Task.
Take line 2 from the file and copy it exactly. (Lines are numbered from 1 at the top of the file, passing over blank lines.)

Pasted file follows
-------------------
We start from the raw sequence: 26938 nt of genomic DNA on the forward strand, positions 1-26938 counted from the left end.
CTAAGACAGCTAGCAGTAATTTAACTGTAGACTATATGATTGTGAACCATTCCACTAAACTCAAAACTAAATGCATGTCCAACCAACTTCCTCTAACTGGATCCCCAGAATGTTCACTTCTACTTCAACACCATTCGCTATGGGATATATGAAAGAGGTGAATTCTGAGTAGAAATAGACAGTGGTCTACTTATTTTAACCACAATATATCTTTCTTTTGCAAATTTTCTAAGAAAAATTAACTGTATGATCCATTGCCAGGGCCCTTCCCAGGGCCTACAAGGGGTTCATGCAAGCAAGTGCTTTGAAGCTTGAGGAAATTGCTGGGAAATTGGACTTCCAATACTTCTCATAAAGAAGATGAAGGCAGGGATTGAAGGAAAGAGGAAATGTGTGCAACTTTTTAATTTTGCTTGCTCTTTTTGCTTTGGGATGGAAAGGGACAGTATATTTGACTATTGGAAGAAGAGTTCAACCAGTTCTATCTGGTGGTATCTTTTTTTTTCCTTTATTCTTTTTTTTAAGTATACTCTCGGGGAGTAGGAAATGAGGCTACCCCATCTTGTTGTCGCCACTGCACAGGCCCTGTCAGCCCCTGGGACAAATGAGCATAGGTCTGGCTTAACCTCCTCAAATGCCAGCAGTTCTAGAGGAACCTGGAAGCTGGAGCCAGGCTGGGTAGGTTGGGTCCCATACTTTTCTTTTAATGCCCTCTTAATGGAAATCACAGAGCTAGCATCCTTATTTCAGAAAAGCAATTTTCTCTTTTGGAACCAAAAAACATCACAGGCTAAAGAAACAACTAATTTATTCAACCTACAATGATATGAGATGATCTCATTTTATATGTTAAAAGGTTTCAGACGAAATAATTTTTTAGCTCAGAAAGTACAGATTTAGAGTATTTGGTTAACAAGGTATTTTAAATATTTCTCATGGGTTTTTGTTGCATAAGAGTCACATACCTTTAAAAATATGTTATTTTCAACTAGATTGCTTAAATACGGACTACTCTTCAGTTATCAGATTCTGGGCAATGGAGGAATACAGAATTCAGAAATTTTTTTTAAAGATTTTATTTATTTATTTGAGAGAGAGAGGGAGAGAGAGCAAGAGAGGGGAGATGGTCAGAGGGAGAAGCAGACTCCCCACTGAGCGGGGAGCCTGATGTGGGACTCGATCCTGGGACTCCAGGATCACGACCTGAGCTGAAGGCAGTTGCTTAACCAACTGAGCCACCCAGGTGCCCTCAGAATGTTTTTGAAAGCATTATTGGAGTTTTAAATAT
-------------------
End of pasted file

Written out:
CTAAGACAGCTAGCAGTAATTTAACTGTAGACTATATGATTGTGAACCATTCCACTAAACTCAAAACTAAATGCATGTCCAACCAACTTCCTCTAACTGGATCCCCAGAATGTTCACTTCTACTTCAACACCATTCGCTATGGGATATATGAAAGAGGTGAATTCTGAGTAGAAATAGACAGTGGTCTACTTATTTTAACCACAATATATCTTTCTTTTGCAAATTTTCTAAGAAAAATTAACTGTATGATCCATTGCCAGGGCCCTTCCCAGGGCCTACAAGGGGTTCATGCAAGCAAGTGCTTTGAAGCTTGAGGAAATTGCTGGGAAATTGGACTTCCAATACTTCTCATAAAGAAGATGAAGGCAGGGATTGAAGGAAAGAGGAAATGTGTGCAACTTTTTAATTTTGCTTGCTCTTTTTGCTTTGGGATGGAAAGGGACAGTATATTTGACTATTGGAAGAAGAGTTCAACCAGTTCTATCTGGTGGTATCTTTTTTTTTCCTTTATTCTTTTTTTTAAGTATACTCTCGGGGAGTAGGAAATGAGGCTACCCCATCTTGTTGTCGCCACTGCACAGGCCCTGTCAGCCCCTGGGACAAATGAGCATAGGTCTGGCTTAACCTCCTCAAATGCCAGCAGTTCTAGAGGAACCTGGAAGCTGGAGCCAGGCTGGGTAGGTTGGGTCCCATACTTTTCTTTTAATGCCCTCTTAATGGAAATCACAGAGCTAGCATCCTTATTTCAGAAAAGCAATTTTCTCTTTTGGAACCAAAAAACATCACAGGCTAAAGAAACAACTAATTTATTCAACCTACAATGATATGAGATGATCTCATTTTATATGTTAAAAGGTTTCAGACGAAATAATTTTTTAGCTCAGAAAGTACAGATTTAGAGTATTTGGTTAACAAGGTATTTTAAATATTTCTCATGGGTTTTTGTTGCATAAGAGTCACATACCTTTAAAAATATGTTATTTTCAACTAGATTGCTTAAATACGGACTACTCTTCAGTTATCAGATTCTGGGCAATGGAGGAATACAGAATTCAGAAATTTTTTTTAAAGATTTTATTTATTTATTTGAGAGAGAGAGGGAGAGAGAGCAAGAGAGGGGAGATGGTCAGAGGGAGAAGCAGACTCCCCACTGAGCGGGGAGCCTGATGTGGGACTCGATCCTGGGACTCCAGGATCACGACCTGAGCTGAAGGCAGTTGCTTAACCAACTGAGCCACCCAGGTGCCCTCAGAATGTTTTTGAAAGCATTATTGGAGTTTTAAATAT